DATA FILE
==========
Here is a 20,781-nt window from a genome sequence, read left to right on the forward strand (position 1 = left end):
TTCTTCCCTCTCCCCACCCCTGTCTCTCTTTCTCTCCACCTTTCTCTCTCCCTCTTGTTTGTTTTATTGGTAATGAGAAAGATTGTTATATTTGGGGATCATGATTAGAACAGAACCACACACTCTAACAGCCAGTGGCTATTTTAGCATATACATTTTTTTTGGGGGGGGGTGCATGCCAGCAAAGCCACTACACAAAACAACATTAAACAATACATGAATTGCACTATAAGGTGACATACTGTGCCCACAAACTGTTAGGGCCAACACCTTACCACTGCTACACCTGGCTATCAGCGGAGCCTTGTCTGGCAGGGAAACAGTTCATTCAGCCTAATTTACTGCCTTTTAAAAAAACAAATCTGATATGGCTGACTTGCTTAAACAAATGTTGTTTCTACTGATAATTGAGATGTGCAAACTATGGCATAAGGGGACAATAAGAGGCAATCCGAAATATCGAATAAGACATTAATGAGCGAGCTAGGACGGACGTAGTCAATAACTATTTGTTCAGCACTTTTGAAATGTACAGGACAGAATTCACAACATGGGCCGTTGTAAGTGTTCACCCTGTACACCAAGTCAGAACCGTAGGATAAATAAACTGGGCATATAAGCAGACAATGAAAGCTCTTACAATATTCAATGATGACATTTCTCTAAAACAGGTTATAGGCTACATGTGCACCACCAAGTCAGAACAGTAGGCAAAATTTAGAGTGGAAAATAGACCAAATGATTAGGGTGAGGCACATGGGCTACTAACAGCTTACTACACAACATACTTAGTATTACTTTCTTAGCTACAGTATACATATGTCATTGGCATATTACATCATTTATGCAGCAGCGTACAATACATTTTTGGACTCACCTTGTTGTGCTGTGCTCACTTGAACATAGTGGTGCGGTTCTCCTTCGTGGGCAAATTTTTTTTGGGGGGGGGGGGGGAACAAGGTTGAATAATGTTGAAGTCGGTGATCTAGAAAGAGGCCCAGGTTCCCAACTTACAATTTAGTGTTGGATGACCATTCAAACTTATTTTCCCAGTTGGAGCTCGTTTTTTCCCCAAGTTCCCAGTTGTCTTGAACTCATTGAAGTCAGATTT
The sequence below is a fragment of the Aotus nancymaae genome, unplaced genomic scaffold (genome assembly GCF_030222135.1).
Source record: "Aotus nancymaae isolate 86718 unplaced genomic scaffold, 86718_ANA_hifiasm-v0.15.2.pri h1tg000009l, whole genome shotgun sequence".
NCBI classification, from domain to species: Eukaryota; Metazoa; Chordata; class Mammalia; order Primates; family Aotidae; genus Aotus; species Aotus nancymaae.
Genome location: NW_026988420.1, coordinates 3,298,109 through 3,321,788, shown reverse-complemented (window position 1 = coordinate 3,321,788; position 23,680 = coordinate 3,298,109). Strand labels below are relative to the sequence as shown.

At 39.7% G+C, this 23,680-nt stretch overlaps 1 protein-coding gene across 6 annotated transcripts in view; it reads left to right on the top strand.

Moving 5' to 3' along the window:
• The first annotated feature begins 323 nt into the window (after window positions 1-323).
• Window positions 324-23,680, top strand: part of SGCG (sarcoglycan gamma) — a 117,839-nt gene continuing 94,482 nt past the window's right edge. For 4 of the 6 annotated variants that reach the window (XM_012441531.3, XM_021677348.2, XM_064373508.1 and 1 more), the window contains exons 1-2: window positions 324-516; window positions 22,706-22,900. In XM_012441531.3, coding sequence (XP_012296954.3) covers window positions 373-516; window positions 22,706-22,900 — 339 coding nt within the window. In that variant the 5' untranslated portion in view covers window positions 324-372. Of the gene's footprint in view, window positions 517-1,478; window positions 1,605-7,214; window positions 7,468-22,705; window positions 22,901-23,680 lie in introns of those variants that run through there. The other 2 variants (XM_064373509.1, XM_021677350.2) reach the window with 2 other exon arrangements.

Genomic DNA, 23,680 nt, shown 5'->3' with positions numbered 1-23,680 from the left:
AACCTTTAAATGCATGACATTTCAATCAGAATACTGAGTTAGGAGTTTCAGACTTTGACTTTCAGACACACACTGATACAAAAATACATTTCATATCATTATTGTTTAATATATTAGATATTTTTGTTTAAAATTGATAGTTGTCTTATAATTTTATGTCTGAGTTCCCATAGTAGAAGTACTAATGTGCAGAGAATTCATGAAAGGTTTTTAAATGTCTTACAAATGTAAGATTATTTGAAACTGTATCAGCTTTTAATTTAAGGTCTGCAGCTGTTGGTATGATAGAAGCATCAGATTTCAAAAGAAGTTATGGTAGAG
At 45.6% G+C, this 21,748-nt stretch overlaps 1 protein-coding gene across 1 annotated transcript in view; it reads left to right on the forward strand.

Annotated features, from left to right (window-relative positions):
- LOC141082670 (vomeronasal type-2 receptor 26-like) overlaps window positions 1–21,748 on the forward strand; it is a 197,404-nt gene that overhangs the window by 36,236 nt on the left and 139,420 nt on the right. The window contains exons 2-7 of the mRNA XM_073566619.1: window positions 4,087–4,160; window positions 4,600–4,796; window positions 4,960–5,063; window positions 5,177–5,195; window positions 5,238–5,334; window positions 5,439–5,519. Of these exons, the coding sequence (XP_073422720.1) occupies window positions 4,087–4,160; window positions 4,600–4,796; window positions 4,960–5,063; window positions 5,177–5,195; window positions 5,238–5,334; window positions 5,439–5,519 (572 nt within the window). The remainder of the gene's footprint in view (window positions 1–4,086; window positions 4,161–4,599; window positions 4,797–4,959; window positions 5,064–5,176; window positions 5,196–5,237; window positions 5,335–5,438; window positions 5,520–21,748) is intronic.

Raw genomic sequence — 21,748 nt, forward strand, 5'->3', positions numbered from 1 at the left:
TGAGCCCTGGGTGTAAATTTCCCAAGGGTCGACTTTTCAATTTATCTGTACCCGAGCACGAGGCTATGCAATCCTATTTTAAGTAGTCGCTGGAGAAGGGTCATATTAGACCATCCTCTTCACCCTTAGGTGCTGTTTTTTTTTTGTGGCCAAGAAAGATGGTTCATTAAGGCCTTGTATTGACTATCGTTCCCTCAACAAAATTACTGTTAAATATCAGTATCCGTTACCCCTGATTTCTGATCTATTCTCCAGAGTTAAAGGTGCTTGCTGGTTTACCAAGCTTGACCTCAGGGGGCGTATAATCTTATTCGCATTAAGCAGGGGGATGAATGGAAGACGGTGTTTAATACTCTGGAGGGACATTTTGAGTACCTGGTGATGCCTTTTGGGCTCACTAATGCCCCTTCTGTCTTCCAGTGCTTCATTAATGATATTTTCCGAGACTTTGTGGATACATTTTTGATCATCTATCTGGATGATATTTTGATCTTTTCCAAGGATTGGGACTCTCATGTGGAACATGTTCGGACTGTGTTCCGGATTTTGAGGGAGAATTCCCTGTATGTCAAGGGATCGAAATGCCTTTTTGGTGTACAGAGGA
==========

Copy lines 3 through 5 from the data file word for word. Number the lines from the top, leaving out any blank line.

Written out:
The sequence below is a fragment of the Aotus nancymaae genome, unplaced genomic scaffold (genome assembly GCF_030222135.1).
Source record: "Aotus nancymaae isolate 86718 unplaced genomic scaffold, 86718_ANA_hifiasm-v0.15.2.pri h1tg000009l, whole genome shotgun sequence".
NCBI classification, from domain to species: Eukaryota; Metazoa; Chordata; class Mammalia; order Primates; family Aotidae; genus Aotus; species Aotus nancymaae.